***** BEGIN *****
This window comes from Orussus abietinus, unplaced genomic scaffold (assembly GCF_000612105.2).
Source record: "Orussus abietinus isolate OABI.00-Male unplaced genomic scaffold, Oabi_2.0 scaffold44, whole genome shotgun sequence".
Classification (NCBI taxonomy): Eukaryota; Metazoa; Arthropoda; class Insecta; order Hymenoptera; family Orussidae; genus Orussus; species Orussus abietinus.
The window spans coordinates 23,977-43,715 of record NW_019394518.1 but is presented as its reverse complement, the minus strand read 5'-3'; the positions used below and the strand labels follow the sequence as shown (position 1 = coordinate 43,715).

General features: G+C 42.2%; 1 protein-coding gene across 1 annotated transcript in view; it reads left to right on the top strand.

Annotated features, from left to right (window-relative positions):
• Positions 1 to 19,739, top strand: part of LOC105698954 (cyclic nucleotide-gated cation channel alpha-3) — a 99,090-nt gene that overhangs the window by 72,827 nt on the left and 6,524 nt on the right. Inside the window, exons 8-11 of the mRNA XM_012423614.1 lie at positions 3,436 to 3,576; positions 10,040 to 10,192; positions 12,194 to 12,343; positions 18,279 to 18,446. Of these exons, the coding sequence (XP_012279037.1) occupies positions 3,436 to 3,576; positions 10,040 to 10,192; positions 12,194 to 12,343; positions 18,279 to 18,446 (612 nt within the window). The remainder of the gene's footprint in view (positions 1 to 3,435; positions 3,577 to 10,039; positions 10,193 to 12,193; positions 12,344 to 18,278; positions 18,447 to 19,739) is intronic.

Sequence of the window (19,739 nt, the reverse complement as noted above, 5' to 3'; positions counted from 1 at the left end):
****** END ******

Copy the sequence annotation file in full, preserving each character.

This window comes from Orussus abietinus, unplaced genomic scaffold (assembly GCF_000612105.2).
Source record: "Orussus abietinus isolate OABI.00-Male unplaced genomic scaffold, Oabi_2.0 scaffold44, whole genome shotgun sequence".
Classification (NCBI taxonomy): Eukaryota; Metazoa; Arthropoda; class Insecta; order Hymenoptera; family Orussidae; genus Orussus; species Orussus abietinus.
The window spans coordinates 23,977-43,715 of record NW_019394518.1 but is presented as its reverse complement, the minus strand read 5'-3'; the positions used below and the strand labels follow the sequence as shown (position 1 = coordinate 43,715).

General features: G+C 42.2%; 1 protein-coding gene across 1 annotated transcript in view; it reads left to right on the top strand.

Annotated features, from left to right (window-relative positions):
• Positions 1 to 19,739, top strand: part of LOC105698954 (cyclic nucleotide-gated cation channel alpha-3) — a 99,090-nt gene that overhangs the window by 72,827 nt on the left and 6,524 nt on the right. Inside the window, exons 8-11 of the mRNA XM_012423614.1 lie at positions 3,436 to 3,576; positions 10,040 to 10,192; positions 12,194 to 12,343; positions 18,279 to 18,446. Of these exons, the coding sequence (XP_012279037.1) occupies positions 3,436 to 3,576; positions 10,040 to 10,192; positions 12,194 to 12,343; positions 18,279 to 18,446 (612 nt within the window). The remainder of the gene's footprint in view (positions 1 to 3,435; positions 3,577 to 10,039; positions 10,193 to 12,193; positions 12,344 to 18,278; positions 18,447 to 19,739) is intronic.

Sequence of the window (19,739 nt, the reverse complement as noted above, 5' to 3'; positions counted from 1 at the left end):